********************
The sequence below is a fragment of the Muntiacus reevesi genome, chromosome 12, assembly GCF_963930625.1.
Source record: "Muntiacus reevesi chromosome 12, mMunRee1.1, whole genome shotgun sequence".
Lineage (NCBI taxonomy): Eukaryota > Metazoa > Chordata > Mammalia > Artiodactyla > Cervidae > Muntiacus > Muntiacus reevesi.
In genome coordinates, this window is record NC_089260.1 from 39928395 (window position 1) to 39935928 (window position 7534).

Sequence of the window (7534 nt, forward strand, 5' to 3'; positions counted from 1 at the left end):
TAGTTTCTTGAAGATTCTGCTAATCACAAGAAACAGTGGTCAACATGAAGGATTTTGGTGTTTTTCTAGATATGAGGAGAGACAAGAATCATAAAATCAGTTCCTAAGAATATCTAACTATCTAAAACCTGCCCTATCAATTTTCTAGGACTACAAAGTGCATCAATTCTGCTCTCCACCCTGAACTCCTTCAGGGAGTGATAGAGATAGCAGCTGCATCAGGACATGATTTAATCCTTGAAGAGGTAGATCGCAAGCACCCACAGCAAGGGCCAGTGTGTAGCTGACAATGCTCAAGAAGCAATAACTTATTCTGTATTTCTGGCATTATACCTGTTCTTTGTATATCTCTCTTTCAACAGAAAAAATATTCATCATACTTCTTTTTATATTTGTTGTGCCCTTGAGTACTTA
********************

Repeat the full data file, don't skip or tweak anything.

The sequence below is a fragment of the Muntiacus reevesi genome, chromosome 12, assembly GCF_963930625.1.
Source record: "Muntiacus reevesi chromosome 12, mMunRee1.1, whole genome shotgun sequence".
Lineage (NCBI taxonomy): Eukaryota > Metazoa > Chordata > Mammalia > Artiodactyla > Cervidae > Muntiacus > Muntiacus reevesi.
In genome coordinates, this window is record NC_089260.1 from 39928395 (window position 1) to 39935928 (window position 7534).

Sequence of the window (7534 nt, forward strand, 5' to 3'; positions counted from 1 at the left end):
TAGTTTCTTGAAGATTCTGCTAATCACAAGAAACAGTGGTCAACATGAAGGATTTTGGTGTTTTTCTAGATATGAGGAGAGACAAGAATCATAAAATCAGTTCCTAAGAATATCTAACTATCTAAAACCTGCCCTATCAATTTTCTAGGACTACAAAGTGCATCAATTCTGCTCTCCACCCTGAACTCCTTCAGGGAGTGATAGAGATAGCAGCTGCATCAGGACATGATTTAATCCTTGAAGAGGTAGATCGCAAGCACCCACAGCAAGGGCCAGTGTGTAGCTGACAATGCTCAAGAAGCAATAACTTATTCTGTATTTCTGGCATTATACCTGTTCTTTGTATATCTCTCTTTCAACAGAAAAAATATTCATCATACTTCTTTTTATATTTGTTGTGCCCTTGAGTACTTA